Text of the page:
Parmenides' considerable influence on the thinking of Plato is undeniable, and in this respect, Parmenides has influenced the whole history of Western philosophy, and is often seen as its grandfather. In Plato's dialogue, the Sophist, the main speaker an unnamed character from Parmenides' hometown, Elea refers to the work of "our Father Parmenides" as something to be taken very seriously and treated with respect. In the Parmenides, Parmenides and Socrates argue about dialectic. In the Theaetetus, Socrates says that Parmenides alone among the wise Protagoras, Heraclitus, Empedocles, Epicharmus, and Homer denied that everything is change and motion. "Even the censorious Timon allows Parmenides to have been a high-minded man; while Plato speaks of him with veneration, and Aristotle and others give him an unqualified preference over the rest of the Eleatics."
He is credited with a great deal of influence as the author of this "Eleatic challenge" or "Parmenides problem" that determined the course of subsequent philosophers' inquiries. For example, the ideas of Empedocles, Anaxagoras, Leucippus, and Democritus have been seen as in response to Parmenides' arguments and conclusions. According to Aristotle, Democritus and Leucippus, and many other physicists, proposed the atomic theory, which supposes that everything in the universe is either atoms or voids, specifically to contradict Parmenides' argument. Karl Popper wrote:
Alexius Meinong, much like Parmenides, believed that while anything which can be spoken of meaningfully may not "exist", it must still "subsist" and therefore have being. Bertrand Russell famously responded to this view when he proposed a solution to the problem of negative existentials in "On Denoting", as did W.V.O. Quine in his "On What There Is".
A view analogous to Parmenides with respect to time can be seen in the B theory of time and the concept of Block time, which considers existence to consist of past, present, and future, and the flow of time to be illusory. In his critique of this idea, Popper called Einstein "Parmenides".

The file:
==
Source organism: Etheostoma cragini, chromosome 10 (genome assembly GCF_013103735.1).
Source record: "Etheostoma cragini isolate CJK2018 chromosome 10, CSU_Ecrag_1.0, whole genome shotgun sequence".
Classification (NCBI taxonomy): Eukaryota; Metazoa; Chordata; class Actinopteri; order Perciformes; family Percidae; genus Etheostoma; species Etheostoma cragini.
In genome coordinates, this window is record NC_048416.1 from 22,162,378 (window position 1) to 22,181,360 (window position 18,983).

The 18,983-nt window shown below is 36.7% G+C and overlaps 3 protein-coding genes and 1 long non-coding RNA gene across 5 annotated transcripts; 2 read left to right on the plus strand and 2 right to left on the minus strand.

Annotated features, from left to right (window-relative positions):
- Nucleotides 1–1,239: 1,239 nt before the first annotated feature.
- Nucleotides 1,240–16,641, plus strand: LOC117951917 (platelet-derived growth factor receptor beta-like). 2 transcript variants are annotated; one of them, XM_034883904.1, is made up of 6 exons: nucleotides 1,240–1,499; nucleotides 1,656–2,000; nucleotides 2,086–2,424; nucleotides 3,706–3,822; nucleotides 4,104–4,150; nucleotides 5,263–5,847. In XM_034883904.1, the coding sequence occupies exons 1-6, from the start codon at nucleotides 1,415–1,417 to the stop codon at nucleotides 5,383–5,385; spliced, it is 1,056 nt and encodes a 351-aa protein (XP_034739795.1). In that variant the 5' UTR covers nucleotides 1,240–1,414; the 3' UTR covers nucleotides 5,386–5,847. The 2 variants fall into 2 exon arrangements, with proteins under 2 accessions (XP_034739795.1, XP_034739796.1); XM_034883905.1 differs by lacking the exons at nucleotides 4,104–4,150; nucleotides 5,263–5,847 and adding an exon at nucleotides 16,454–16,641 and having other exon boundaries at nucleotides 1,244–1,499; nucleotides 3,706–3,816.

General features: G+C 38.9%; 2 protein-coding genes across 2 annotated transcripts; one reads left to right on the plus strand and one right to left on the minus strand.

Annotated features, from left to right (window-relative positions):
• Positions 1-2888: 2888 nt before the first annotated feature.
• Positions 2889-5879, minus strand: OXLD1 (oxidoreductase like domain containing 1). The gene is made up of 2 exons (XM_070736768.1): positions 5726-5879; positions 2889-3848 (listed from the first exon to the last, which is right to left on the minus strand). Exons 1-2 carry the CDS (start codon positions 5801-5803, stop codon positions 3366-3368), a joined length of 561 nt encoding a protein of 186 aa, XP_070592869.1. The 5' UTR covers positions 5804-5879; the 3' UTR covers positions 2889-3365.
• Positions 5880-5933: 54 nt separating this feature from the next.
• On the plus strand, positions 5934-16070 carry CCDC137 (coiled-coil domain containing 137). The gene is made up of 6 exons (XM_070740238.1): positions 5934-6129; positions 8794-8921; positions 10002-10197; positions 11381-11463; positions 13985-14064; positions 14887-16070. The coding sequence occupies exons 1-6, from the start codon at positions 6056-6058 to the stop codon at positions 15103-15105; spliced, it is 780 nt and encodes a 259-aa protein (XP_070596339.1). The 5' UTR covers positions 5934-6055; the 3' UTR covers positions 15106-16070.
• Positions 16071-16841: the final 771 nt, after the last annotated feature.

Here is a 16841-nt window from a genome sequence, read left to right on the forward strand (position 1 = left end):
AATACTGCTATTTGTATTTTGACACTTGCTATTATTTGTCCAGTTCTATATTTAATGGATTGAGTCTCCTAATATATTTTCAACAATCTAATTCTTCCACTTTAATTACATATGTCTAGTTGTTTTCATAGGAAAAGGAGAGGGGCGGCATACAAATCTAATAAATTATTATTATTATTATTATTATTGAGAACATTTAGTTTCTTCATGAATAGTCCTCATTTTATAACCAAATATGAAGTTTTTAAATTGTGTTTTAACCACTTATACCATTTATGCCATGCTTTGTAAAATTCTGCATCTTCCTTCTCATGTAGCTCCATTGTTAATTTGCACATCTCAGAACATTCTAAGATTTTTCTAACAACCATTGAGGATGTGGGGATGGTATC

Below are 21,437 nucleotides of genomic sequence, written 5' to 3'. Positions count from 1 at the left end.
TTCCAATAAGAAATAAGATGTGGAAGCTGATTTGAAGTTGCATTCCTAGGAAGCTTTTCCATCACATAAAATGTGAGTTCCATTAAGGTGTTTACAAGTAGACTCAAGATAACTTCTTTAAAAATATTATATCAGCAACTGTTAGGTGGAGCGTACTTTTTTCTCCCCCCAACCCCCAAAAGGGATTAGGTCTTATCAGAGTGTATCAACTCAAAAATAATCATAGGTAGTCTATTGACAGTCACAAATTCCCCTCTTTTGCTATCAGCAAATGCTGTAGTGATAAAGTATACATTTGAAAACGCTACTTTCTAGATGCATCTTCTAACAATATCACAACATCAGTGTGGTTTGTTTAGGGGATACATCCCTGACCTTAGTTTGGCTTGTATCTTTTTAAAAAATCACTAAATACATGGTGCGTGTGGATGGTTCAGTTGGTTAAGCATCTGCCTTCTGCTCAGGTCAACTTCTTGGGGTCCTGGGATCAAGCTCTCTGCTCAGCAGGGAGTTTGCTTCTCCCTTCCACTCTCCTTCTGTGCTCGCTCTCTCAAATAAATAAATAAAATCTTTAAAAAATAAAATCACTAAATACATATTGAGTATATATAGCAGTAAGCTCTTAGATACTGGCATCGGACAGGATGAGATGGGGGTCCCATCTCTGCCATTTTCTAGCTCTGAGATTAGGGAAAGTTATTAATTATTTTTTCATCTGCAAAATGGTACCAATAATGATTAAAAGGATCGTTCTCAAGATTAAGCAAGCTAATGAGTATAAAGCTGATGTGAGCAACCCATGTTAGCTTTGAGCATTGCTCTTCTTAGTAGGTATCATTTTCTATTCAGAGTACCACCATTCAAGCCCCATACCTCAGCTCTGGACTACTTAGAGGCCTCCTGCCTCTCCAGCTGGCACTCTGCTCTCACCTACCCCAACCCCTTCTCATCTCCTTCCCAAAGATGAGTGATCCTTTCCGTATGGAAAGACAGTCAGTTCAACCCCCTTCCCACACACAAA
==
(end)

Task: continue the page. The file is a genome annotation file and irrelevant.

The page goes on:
His proto-monism of the One also influenced Plotinus and Neoplatonism against the third century AD background of Hellenistic philosophy, thus influencing many later Jewish, Christian, and Muslim thinkers of the Middle Ages as well.
Parmenides' influence on philosophy reaches up until present times. The Italian philosopher Emanuele Severino has founded his extended philosophical investigations on the words of Parmenides. His philosophy is sometimes called Neo Parmenideism, and can be understood as an attempt to build a bridge between the poem on truth and the poem on opinion. He also studies non-being, so-called meontology.
Erwin Schrödinger identified Parmenides' monad of the "Way of Truth" as being the conscious self in "Nature and the Greeks". The scientific implications of this view have been discussed by scientist Anthony Hyman.
Parmenides is a character in Giannina Braschi's postcolonial comic tragedy United States of Banana, the final section of which is composed of Socratic dialogues and features Parmenides, Diotima, and Alcibiades discussing love, liberty, and gratitude. Parmenides is a standing figure that appears in the painting The School of Athens 1509-1511 by Raphael. The painting was commissioned to decorate the rooms now known as the Stanze di Raffaello in the Apostolic Palace in the Vatican. In comic strips: Parmenides has been spoofed in several comic strips in the series Existential Comics, including one on the topic of discipline in the office.